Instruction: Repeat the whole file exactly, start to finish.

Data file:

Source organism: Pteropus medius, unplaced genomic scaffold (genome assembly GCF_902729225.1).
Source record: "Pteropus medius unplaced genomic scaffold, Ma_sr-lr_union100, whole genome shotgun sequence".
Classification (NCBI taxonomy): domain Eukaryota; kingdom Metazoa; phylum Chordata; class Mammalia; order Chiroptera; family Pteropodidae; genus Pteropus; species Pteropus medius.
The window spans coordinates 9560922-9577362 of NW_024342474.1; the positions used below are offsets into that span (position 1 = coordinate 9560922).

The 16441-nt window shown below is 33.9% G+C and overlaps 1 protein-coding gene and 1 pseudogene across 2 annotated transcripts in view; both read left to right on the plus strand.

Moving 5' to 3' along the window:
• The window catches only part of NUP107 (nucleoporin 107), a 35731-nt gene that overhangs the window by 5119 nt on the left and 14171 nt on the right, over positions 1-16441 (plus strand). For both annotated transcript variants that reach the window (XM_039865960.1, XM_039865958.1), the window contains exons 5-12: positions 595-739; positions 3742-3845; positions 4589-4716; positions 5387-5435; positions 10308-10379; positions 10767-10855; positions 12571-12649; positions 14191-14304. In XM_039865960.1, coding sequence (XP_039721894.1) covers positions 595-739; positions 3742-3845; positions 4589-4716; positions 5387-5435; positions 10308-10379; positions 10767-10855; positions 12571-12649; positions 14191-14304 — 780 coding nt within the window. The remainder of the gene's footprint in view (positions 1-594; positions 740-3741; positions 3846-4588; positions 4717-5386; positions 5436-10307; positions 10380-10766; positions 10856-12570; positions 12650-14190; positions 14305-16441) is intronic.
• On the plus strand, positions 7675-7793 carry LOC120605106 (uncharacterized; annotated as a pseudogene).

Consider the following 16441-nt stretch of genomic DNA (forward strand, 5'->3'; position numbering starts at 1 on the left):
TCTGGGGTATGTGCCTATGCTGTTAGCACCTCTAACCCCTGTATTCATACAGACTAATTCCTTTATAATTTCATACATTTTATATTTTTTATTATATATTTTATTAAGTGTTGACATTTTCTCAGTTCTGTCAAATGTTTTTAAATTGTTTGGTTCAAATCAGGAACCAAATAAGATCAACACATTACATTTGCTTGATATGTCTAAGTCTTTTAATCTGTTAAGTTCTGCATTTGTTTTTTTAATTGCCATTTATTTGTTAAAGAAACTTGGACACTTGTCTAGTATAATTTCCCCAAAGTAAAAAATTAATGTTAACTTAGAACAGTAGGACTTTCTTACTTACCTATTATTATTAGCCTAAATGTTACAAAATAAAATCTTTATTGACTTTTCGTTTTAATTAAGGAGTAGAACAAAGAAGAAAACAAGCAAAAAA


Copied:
Source organism: Pteropus medius, unplaced genomic scaffold (genome assembly GCF_902729225.1).
Source record: "Pteropus medius unplaced genomic scaffold, Ma_sr-lr_union100, whole genome shotgun sequence".
Classification (NCBI taxonomy): domain Eukaryota; kingdom Metazoa; phylum Chordata; class Mammalia; order Chiroptera; family Pteropodidae; genus Pteropus; species Pteropus medius.
The window spans coordinates 9560922-9577362 of NW_024342474.1; the positions used below are offsets into that span (position 1 = coordinate 9560922).

The 16441-nt window shown below is 33.9% G+C and overlaps 1 protein-coding gene and 1 pseudogene across 2 annotated transcripts in view; both read left to right on the plus strand.

Moving 5' to 3' along the window:
• The window catches only part of NUP107 (nucleoporin 107), a 35731-nt gene that overhangs the window by 5119 nt on the left and 14171 nt on the right, over positions 1-16441 (plus strand). For both annotated transcript variants that reach the window (XM_039865960.1, XM_039865958.1), the window contains exons 5-12: positions 595-739; positions 3742-3845; positions 4589-4716; positions 5387-5435; positions 10308-10379; positions 10767-10855; positions 12571-12649; positions 14191-14304. In XM_039865960.1, coding sequence (XP_039721894.1) covers positions 595-739; positions 3742-3845; positions 4589-4716; positions 5387-5435; positions 10308-10379; positions 10767-10855; positions 12571-12649; positions 14191-14304 — 780 coding nt within the window. The remainder of the gene's footprint in view (positions 1-594; positions 740-3741; positions 3846-4588; positions 4717-5386; positions 5436-10307; positions 10380-10766; positions 10856-12570; positions 12650-14190; positions 14305-16441) is intronic.
• On the plus strand, positions 7675-7793 carry LOC120605106 (uncharacterized; annotated as a pseudogene).

Consider the following 16441-nt stretch of genomic DNA (forward strand, 5'->3'; position numbering starts at 1 on the left):
TCTGGGGTATGTGCCTATGCTGTTAGCACCTCTAACCCCTGTATTCATACAGACTAATTCCTTTATAATTTCATACATTTTATATTTTTTATTATATATTTTATTAAGTGTTGACATTTTCTCAGTTCTGTCAAATGTTTTTAAATTGTTTGGTTCAAATCAGGAACCAAATAAGATCAACACATTACATTTGCTTGATATGTCTAAGTCTTTTAATCTGTTAAGTTCTGCATTTGTTTTTTTAATTGCCATTTATTTGTTAAAGAAACTTGGACACTTGTCTAGTATAATTTCCCCAAAGTAAAAAATTAATGTTAACTTAGAACAGTAGGACTTTCTTACTTACCTATTATTATTAGCCTAAATGTTACAAAATAAAATCTTTATTGACTTTTCGTTTTAATTAAGGAGTAGAACAAAGAAGAAAACAAGCAAAAAA